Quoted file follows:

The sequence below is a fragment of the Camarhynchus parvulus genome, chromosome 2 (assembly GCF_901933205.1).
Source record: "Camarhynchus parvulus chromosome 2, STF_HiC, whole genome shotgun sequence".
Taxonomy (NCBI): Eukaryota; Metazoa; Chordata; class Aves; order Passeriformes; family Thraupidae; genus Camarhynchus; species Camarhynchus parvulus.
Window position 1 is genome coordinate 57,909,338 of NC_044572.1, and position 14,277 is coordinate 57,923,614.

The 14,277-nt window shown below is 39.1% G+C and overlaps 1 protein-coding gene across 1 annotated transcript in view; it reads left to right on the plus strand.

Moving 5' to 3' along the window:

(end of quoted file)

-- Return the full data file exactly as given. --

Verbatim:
The sequence below is a fragment of the Camarhynchus parvulus genome, chromosome 2 (assembly GCF_901933205.1).
Source record: "Camarhynchus parvulus chromosome 2, STF_HiC, whole genome shotgun sequence".
Taxonomy (NCBI): Eukaryota; Metazoa; Chordata; class Aves; order Passeriformes; family Thraupidae; genus Camarhynchus; species Camarhynchus parvulus.
Window position 1 is genome coordinate 57,909,338 of NC_044572.1, and position 14,277 is coordinate 57,923,614.

The 14,277-nt window shown below is 39.1% G+C and overlaps 1 protein-coding gene across 1 annotated transcript in view; it reads left to right on the plus strand.

Moving 5' to 3' along the window: